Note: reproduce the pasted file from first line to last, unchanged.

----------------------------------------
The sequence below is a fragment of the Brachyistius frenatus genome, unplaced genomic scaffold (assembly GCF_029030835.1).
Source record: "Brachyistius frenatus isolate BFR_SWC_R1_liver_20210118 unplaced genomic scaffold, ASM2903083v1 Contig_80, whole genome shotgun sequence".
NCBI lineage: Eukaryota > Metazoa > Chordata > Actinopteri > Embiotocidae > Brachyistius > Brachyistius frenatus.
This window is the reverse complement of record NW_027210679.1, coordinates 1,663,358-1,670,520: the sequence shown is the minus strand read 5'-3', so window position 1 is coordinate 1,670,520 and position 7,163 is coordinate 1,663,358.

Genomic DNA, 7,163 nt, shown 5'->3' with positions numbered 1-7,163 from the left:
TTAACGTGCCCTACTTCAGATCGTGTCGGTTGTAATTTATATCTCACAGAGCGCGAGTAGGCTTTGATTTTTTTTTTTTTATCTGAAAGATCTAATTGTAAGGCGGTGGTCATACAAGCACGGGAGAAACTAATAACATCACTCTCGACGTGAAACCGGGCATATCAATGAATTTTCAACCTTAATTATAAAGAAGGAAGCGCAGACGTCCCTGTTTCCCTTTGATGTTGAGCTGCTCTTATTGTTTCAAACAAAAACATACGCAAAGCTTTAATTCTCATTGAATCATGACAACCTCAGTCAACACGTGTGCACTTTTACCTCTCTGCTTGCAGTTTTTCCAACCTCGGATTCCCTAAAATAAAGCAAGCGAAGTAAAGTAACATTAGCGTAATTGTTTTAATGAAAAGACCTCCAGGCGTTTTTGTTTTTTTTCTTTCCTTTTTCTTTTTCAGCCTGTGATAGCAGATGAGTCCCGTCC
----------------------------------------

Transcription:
The sequence below is a fragment of the Brachyistius frenatus genome, unplaced genomic scaffold (assembly GCF_029030835.1).
Source record: "Brachyistius frenatus isolate BFR_SWC_R1_liver_20210118 unplaced genomic scaffold, ASM2903083v1 Contig_80, whole genome shotgun sequence".
NCBI lineage: Eukaryota > Metazoa > Chordata > Actinopteri > Embiotocidae > Brachyistius > Brachyistius frenatus.
This window is the reverse complement of record NW_027210679.1, coordinates 1,663,358-1,670,520: the sequence shown is the minus strand read 5'-3', so window position 1 is coordinate 1,670,520 and position 7,163 is coordinate 1,663,358.

Genomic DNA, 7,163 nt, shown 5'->3' with positions numbered 1-7,163 from the left:
TTAACGTGCCCTACTTCAGATCGTGTCGGTTGTAATTTATATCTCACAGAGCGCGAGTAGGCTTTGATTTTTTTTTTTTTATCTGAAAGATCTAATTGTAAGGCGGTGGTCATACAAGCACGGGAGAAACTAATAACATCACTCTCGACGTGAAACCGGGCATATCAATGAATTTTCAACCTTAATTATAAAGAAGGAAGCGCAGACGTCCCTGTTTCCCTTTGATGTTGAGCTGCTCTTATTGTTTCAAACAAAAACATACGCAAAGCTTTAATTCTCATTGAATCATGACAACCTCAGTCAACACGTGTGCACTTTTACCTCTCTGCTTGCAGTTTTTCCAACCTCGGATTCCCTAAAATAAAGCAAGCGAAGTAAAGTAACATTAGCGTAATTGTTTTAATGAAAAGACCTCCAGGCGTTTTTGTTTTTTTTCTTTCCTTTTTCTTTTTCAGCCTGTGATAGCAGATGAGTCCCGTCC